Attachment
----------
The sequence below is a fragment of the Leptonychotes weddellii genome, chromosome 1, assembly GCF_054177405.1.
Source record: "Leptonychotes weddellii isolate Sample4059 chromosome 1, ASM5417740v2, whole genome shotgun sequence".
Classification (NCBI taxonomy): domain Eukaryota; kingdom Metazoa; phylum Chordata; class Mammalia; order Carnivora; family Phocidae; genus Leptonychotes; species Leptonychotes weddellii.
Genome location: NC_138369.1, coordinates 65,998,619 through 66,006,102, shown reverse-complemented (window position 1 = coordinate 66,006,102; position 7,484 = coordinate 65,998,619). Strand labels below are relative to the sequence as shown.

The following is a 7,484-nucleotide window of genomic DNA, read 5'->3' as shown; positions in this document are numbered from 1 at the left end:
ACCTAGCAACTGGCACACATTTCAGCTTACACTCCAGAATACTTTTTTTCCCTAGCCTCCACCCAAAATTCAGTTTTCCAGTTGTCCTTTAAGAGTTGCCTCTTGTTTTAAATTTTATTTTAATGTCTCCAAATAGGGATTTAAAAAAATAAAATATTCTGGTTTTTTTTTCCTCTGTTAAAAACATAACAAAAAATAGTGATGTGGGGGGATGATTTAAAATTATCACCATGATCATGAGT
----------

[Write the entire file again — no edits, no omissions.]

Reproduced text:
The sequence below is a fragment of the Leptonychotes weddellii genome, chromosome 1, assembly GCF_054177405.1.
Source record: "Leptonychotes weddellii isolate Sample4059 chromosome 1, ASM5417740v2, whole genome shotgun sequence".
Classification (NCBI taxonomy): domain Eukaryota; kingdom Metazoa; phylum Chordata; class Mammalia; order Carnivora; family Phocidae; genus Leptonychotes; species Leptonychotes weddellii.
Genome location: NC_138369.1, coordinates 65,998,619 through 66,006,102, shown reverse-complemented (window position 1 = coordinate 66,006,102; position 7,484 = coordinate 65,998,619). Strand labels below are relative to the sequence as shown.

The following is a 7,484-nucleotide window of genomic DNA, read 5'->3' as shown; positions in this document are numbered from 1 at the left end:
ACCTAGCAACTGGCACACATTTCAGCTTACACTCCAGAATACTTTTTTTCCCTAGCCTCCACCCAAAATTCAGTTTTCCAGTTGTCCTTTAAGAGTTGCCTCTTGTTTTAAATTTTATTTTAATGTCTCCAAATAGGGATTTAAAAAAATAAAATATTCTGGTTTTTTTTTCCTCTGTTAAAAACATAACAAAAAATAGTGATGTGGGGGGATGATTTAAAATTATCACCATGATCATGAGT